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Around the Rink — June 18

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NCAA awards, retirements, and a funny tweet

Michelle Jay

It’s another edition of Around the Rink! It started as a noncomprehensive weekly roundup of quick hits from around the women’s hockey world that you may have missed. But it has expanded a bit, and now it will include signing and prospects updates, tracking the Clarkson Cup and Isobel Cup via Twitter, and the news you may have missed. Check out our news tab for more, well, news.


Signing season

NWHL signing season is in full swing. We have a handy dandy Free Agency Tracker to keep you updated.

The CWHL Draft registration is also open. Their draft will be in Toronto on Aug. 26. Players who register for the draft must not have been drafted previously and must not be committed to an NCAA or USPORTS team. Players also get to pick which locations they can play in. They can pick up to three different areas from among China, Boston, the Greater Toronto area, Montreal, and Calgary. New this year is the ability for general managers to pre-sign their first and second round picks. This signing period will be from July 1 through August 17.

Thus far, the biggest name on the prospects list is Tatiana Rafter, who has played in the NWHL for the last three season. Rafter did mention in an article earlier this off-season that she had talked to the Calgary Inferno.


Trophy tracker

Both the Clarkson Cup and the Isobel Cup are on tour with their respective winners. Each cup’s trip is being tracked on Twitter.

You can follow the Clarkson on Twitter using the hashtag #FollowTheCup.

You can follow the Isobel on Twitter at the handle @TheIsobelCup.


NCAA: RMU Eagles have good tweet

We see you, Robert Morris!

NCAA: Jincy Dunne and Sidney Peters among 2018 Big Ten Outstanding Sportsmanship Award winners

The Big Ten division hosts their own Sportsmanship Awards. According to their press release, a member of each varsity sports team is picked as an honoree, and from there, two winners are picked for each university.

All of the Sportsmanship Award honorees have distinguished themselves through sportsmanship and ethical behavior. In addition, these student-athletes must be in good academic standing and must have demonstrated good citizenship outside of the sports-competition setting.

The four honorees in women’s hockey were Sidney Peters (Minnesota), Jincy Dunne (Ohio State), Bella Sutton (Penn State), and Baylee Wellhausen (Wisconsin). Peters and Dunne were picked for their universities.

NCAA: Shea Tiley named ECAC Hockey Mandi Schwartz Student-Athlete-of-the-Year Award

Clarkson University senior goaltender Shea Tiley was named the 2018 ECAC Hockey Mandi Schwartz Student-Athlete-of-the-Year Award. The award is named after former Yale standout Mandi Schwartz, who lost her battle with cancer in 2011. Each ECAC school nominated one player: Cynthia Kyin, Brown; Breanne Wilson-Bennett, Colgate; Diana Buckley, Cornell; Hailey Noronha, Dartmouth; Chelsea Ziadie, Harvard; Stephanie Sucharda, Princeton; Alicia Barry, Quinnipiac; Whitney Renn, RPI; Dakota Golde, St. Lawrence; Arianna Kosakowski, Union; and Kaitlin Gately, Yale.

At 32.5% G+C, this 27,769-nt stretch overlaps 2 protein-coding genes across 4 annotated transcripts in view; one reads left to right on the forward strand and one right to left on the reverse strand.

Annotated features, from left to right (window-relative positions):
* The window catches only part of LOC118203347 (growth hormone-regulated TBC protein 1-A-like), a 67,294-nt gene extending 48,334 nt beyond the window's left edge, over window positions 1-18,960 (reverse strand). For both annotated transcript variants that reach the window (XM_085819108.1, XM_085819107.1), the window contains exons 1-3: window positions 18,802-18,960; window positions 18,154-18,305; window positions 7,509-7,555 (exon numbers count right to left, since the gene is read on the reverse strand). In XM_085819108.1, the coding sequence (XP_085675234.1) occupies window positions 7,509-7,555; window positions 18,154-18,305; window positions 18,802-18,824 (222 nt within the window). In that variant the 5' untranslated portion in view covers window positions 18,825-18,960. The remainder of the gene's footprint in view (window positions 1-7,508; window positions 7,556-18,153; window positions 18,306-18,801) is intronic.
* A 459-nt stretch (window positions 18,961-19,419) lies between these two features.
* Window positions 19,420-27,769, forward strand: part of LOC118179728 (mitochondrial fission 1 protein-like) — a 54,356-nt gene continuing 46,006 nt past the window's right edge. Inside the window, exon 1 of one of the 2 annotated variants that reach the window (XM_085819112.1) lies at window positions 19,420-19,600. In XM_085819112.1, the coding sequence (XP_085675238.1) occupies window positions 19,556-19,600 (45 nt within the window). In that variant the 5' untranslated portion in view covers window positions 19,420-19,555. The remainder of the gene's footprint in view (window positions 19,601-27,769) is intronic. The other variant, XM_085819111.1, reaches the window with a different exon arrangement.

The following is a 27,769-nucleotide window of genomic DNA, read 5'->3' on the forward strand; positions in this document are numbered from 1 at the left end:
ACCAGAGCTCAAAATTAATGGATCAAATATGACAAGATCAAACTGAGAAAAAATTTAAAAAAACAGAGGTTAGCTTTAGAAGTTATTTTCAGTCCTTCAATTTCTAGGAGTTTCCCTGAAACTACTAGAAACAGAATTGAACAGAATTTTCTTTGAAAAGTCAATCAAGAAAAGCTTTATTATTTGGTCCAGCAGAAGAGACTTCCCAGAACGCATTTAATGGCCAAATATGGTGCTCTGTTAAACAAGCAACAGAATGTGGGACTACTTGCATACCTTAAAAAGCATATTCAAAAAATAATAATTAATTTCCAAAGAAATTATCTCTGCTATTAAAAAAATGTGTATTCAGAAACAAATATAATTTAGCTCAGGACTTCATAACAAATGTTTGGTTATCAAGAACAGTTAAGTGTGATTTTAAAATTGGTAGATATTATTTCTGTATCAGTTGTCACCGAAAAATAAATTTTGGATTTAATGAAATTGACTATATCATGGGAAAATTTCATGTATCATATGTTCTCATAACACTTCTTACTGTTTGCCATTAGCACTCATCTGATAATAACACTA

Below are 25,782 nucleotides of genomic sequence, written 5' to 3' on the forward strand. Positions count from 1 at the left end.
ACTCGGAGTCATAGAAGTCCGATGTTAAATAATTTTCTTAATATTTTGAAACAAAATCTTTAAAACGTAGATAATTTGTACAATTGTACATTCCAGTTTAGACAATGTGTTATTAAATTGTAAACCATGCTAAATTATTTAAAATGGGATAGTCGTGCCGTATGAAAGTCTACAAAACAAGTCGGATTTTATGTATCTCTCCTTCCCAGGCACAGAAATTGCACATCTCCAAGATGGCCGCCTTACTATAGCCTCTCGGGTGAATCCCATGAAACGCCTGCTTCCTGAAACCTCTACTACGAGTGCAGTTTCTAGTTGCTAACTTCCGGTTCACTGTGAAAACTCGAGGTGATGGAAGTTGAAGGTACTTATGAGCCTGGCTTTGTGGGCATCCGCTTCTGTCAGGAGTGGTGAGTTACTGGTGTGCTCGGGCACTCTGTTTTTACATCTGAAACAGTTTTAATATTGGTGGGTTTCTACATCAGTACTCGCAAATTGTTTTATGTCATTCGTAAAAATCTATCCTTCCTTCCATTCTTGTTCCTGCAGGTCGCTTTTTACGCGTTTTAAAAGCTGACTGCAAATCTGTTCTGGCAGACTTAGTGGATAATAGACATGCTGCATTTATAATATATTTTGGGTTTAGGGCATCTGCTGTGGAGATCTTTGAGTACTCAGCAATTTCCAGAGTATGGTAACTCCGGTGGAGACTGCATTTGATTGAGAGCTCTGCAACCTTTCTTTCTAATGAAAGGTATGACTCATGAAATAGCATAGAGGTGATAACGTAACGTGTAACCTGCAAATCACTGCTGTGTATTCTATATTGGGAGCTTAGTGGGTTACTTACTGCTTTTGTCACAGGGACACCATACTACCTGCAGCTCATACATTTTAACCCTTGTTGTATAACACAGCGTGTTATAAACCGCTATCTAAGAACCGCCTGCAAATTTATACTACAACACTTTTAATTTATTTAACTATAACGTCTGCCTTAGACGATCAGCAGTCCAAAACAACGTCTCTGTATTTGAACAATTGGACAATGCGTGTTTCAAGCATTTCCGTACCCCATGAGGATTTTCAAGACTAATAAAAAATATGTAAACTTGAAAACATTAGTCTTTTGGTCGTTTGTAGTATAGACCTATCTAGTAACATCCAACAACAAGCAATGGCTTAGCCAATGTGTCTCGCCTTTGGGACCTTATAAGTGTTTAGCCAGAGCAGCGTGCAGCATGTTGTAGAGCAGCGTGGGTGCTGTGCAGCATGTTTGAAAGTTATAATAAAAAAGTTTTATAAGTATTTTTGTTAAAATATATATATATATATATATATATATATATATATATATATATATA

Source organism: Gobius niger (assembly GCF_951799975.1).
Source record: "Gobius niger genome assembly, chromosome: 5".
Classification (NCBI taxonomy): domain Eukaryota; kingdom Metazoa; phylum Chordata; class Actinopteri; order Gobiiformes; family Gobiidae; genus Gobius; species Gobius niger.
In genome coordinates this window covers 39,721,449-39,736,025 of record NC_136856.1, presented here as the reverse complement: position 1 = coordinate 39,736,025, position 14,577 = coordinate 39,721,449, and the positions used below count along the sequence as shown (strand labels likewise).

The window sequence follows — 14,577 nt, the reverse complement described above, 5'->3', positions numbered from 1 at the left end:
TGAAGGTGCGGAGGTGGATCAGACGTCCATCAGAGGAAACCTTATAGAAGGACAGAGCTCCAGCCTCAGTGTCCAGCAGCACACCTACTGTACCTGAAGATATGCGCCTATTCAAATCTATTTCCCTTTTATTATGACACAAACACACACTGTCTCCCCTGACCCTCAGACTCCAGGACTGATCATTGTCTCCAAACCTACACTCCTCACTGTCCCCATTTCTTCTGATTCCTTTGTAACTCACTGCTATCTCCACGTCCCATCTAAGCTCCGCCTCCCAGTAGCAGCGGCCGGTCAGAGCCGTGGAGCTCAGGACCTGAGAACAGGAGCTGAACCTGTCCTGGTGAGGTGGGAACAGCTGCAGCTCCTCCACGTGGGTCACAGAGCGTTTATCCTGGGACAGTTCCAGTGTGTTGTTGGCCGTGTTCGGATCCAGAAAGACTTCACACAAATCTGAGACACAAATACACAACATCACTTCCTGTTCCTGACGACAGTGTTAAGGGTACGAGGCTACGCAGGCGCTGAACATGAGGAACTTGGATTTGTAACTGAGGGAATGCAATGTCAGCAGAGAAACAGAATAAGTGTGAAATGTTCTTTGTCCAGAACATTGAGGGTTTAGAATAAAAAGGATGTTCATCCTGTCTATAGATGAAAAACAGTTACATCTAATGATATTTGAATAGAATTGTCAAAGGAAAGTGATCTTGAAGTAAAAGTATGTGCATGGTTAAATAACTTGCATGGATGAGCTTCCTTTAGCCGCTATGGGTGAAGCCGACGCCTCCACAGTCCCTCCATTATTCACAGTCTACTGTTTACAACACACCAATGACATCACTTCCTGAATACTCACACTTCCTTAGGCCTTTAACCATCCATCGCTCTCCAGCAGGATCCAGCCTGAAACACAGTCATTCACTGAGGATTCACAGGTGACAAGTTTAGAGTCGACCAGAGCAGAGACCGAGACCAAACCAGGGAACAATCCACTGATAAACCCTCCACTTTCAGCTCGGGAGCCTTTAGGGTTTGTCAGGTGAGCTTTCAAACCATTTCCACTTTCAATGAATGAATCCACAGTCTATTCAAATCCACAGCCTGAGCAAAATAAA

NWHL: Legend Rings becomes official championship ring provider of the NWHL and NWHLPA

The NWHL and NWHL Players’ Association announced a partnership with Legend Rings to make Isobel Cup rings available to players and fans. Legend Rings produced the first two seasons’ rings and are finalizing the Riveters rings as well. Fans can purchase replicas through the company.

INT: Korean goaltender Sojung Shin retires

In an Instagram post, Korean goaltender Sojung Shin announced her retirement from competitive hockey. Shin played in the PyeongChang Olympics for the united Korean team. She had a .890 save percentage. She also played for the New York Riveters in 2016-17, appearing in five games. Congrats on a great career!

I have decided to end my hockey career since I start to play hockey at the age of 7. I think it’s time for me to retire from competitive hockey and then move on to my next chapter in my life. I am not confidence to push my limit and do hard work after the Olympic which is my last goal in my hockey life. Hockey has been a big part of my life and it has given me so much, always... Also the games brought me so much joy and happiness. All of things in my hockey life made me into a person I am today. Sometimes I had been hard time during challenging my hockey career but I could overcome all of obstacles from the people who support me. I have achieved all of my goals including being a national team player, playing hockey in North America, playing in World Championships, Asian games and Olympic as a national team member. I’m extremely proud to have done that and I’m so lucky to have done all of these as a women’s hockey player in Korea. I have had such an amazing support from many people and I couldn’t have done any of things without your help. I won’t forget it. To all of my teammates, coaches, staffs, Korea Ice Hockey Association, supporters, fans who I’ve met in my hockey life, thank you for supporting me all the times. I’m so honored to meet you. Also huge thanks to my mom to support behind of me. It was not perfect ending I wanted but I’ve learned a lot. My experiences in hockey would help me to grow up in the future as a better person and be great lessons for the next chapter in my life. Now it’s time to say good bye.. See you soon somewhere! Thank you again! Sojung Shin . . . #hockeyplayer #goalie #athlete #olympian #retirement #career #ended #teamkorea #stfx #newyorkriveters #littlewinia #thankyou #loveyou #missyou

A post shared by Sojung Shin (@sojungshin31) on


Did I miss a news item? Drop me a note on Twitter @michelle_jay3 and keep an eye out for next week.